R and G v H Hochbahn AG (Application of German Law in Austria)

CourtObsolete Court (Germany)
Docket NumberCase No. 24
Germany, Supreme Court of the Reich (in Civil Matters).
Case No. 24
R. and G.
H. Hochbahn A.G. and Fr. (Application of German Law in Austria Case).

State Succession — Continuation of Laws — Annexation — The Law of the Successor State — Tort Committed by Employee of German Reich In Austria prior to Introduction of German Law Relating to Officials — Whether German Public Law or Austrian Private Law Applicable.

The Facts.—On March 11, 1938, the police authorities in H[amburg] requested the first defendants, the H[amburger] Hochbahn A.G., a public utility company engaged in passenger transport, to supply thirty buses and sixty drivers for what purported to be a “transport exercise”. The first defendants were not informed of the true purpose of the “exercise” nor of the place of destination of the buses. In fact, the buses were required for the purpose of assisting the German army, which was about to invade Austria, in the task of occupying that country. While so engaged on Austrian territory, one of the buses belonging to the first defendants and driven by one of their employees (the second defendant) was involved in an accident in which the plaintiffs were injured.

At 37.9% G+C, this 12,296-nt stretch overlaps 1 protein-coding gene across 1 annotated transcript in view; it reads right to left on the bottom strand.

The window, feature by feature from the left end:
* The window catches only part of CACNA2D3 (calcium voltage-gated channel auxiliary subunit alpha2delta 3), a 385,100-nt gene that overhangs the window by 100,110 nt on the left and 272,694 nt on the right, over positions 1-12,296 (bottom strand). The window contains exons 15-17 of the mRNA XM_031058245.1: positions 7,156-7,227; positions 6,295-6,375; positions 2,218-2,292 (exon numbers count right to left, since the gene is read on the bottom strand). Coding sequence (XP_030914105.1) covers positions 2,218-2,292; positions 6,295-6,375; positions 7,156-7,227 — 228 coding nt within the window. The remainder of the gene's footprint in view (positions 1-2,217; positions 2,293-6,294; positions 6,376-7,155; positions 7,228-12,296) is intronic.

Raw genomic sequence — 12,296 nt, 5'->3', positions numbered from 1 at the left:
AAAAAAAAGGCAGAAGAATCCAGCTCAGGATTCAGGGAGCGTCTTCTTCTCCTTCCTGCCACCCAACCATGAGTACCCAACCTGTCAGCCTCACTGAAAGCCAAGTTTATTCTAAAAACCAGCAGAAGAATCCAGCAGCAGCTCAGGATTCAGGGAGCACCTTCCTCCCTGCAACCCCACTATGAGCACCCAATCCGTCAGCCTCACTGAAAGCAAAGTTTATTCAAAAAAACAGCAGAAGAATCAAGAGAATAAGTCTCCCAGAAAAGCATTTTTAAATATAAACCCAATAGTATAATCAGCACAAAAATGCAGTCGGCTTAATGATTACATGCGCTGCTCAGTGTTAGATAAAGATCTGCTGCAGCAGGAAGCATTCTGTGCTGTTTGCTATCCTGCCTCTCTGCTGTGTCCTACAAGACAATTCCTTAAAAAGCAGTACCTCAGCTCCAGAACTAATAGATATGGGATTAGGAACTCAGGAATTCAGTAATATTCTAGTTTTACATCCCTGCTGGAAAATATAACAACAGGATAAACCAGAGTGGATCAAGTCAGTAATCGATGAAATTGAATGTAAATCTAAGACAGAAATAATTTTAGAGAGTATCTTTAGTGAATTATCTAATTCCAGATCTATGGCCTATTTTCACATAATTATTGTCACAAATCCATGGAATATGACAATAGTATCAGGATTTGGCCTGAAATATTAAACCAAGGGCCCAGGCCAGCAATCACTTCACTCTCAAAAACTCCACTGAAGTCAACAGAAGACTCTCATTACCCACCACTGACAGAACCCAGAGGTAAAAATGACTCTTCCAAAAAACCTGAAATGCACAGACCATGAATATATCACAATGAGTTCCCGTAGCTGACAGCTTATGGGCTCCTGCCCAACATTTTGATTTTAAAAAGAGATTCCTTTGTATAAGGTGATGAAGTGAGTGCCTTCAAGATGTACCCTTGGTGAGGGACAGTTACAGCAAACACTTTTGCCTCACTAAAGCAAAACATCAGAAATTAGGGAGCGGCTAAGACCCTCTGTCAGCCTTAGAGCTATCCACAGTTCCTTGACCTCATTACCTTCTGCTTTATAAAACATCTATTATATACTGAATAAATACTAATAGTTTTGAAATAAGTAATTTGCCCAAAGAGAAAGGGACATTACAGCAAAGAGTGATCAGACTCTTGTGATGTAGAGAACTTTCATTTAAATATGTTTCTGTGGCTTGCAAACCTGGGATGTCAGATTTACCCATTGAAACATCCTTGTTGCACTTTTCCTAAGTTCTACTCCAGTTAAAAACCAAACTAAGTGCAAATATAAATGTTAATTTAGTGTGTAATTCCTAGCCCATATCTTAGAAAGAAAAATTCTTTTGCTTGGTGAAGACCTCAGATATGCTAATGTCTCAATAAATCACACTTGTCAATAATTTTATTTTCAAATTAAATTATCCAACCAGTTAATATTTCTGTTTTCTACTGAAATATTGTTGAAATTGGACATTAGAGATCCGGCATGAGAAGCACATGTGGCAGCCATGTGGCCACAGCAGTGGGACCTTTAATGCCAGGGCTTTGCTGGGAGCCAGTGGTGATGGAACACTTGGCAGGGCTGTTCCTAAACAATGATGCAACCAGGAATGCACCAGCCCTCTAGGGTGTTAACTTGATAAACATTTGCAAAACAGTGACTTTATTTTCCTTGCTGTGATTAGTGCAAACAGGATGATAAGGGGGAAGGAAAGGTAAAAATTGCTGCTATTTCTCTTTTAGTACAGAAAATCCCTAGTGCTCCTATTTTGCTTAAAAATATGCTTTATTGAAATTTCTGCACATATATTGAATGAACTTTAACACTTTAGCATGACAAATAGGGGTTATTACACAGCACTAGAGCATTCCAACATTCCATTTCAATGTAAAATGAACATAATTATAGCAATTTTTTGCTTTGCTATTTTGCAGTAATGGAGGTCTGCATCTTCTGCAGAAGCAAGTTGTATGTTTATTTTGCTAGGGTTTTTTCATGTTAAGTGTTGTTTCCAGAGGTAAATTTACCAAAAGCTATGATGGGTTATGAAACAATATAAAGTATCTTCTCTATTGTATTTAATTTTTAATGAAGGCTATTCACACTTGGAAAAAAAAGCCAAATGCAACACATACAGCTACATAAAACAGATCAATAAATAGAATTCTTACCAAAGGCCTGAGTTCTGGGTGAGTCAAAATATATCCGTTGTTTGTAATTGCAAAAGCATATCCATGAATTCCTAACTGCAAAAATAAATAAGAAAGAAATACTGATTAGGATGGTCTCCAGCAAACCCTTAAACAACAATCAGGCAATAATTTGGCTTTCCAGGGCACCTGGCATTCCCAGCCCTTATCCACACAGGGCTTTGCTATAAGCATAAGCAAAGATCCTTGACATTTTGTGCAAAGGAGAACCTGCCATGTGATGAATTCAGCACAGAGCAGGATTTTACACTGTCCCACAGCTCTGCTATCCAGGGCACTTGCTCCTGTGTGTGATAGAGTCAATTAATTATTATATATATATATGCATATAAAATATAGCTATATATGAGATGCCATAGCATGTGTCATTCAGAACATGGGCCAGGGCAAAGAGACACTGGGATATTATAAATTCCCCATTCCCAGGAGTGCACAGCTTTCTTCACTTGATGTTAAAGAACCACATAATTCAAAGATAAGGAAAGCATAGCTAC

It appears that in the course of an action brought by the plaintiffs against the first and second defendants, the defendants contended that, according to German law, the action should have been brought against the German Reich. In support of their contention they referred to Art. 131 of the Weimar Constitution of 1919, and s. 839 (1) (2) of the German Civil Code.

Art. 131 of the Weimar Constitution provided:

“If an official, in the exercise of public functions entrusted to him, commits a breach of official duties in respect of a third party, the responsibility lies, in principle, with the State or with the public corporation which employs the official. …”

S. 839 (1) of the German Civil Code provided:

  • “(i) If an official wilfully or negligently commits a breach of official duties in respect of a third party, he is liable to compensate the third party for any damage arising therefrom.

  • (ii) But if the official is charged solely with having acted negligently, he is only liable if the injured party cannot obtain damages elsewhere.”

The plaintiffs, assisted by the German Reich, denied that Art. 131 of the Weimar Constitution and s. 839 (1) of the German Civil Code applied in Austria. They contended, therefore, that it was unnecessary to sue the German Reich prior to bringing an action against...

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